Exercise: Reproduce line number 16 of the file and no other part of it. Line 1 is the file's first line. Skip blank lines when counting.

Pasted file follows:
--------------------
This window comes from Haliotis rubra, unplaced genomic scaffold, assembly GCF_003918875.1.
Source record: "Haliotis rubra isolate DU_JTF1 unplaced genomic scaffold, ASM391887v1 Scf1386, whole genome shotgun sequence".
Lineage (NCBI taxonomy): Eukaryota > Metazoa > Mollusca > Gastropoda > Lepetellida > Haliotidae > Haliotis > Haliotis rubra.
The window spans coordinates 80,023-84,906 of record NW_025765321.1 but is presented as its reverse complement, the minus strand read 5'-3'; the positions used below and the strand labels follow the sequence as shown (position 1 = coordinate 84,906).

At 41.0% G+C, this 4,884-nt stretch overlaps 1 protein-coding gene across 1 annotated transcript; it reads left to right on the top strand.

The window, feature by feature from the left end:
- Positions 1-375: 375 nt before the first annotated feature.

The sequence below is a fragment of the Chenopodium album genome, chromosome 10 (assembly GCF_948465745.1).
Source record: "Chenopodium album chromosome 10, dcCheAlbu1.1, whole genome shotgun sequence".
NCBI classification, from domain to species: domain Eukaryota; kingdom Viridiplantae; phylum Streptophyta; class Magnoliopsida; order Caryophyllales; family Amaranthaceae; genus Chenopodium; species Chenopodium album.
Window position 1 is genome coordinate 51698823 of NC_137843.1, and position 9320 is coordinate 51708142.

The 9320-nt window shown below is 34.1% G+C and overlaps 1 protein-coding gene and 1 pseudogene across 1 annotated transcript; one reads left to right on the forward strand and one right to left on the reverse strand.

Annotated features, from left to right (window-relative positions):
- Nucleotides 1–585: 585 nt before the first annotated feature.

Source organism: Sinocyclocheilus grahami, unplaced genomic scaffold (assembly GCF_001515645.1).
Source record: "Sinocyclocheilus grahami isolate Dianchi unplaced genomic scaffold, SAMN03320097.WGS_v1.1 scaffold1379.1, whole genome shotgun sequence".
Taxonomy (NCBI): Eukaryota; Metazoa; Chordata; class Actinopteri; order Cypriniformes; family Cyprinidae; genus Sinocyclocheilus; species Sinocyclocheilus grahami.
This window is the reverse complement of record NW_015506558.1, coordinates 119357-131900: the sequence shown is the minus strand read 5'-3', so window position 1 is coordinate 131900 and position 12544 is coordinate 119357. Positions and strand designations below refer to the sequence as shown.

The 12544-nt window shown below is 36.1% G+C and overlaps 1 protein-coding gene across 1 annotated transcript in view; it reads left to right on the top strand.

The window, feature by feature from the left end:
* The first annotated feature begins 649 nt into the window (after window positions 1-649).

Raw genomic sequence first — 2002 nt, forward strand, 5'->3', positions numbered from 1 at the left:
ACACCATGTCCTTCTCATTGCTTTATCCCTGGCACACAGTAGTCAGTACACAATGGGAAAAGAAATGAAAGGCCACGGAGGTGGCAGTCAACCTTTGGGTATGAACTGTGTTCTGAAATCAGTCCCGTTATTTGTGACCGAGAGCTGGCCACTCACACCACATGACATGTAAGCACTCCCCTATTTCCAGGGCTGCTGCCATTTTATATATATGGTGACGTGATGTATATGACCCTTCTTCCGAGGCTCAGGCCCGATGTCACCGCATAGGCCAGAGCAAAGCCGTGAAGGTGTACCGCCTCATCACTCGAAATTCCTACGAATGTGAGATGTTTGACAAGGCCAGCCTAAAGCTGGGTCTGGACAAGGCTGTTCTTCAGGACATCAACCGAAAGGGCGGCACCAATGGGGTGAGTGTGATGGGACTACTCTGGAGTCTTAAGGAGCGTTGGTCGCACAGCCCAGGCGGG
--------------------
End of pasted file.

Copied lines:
Source record: "Sinocyclocheilus grahami isolate Dianchi unplaced genomic scaffold, SAMN03320097.WGS_v1.1 scaffold1379.1, whole genome shotgun sequence".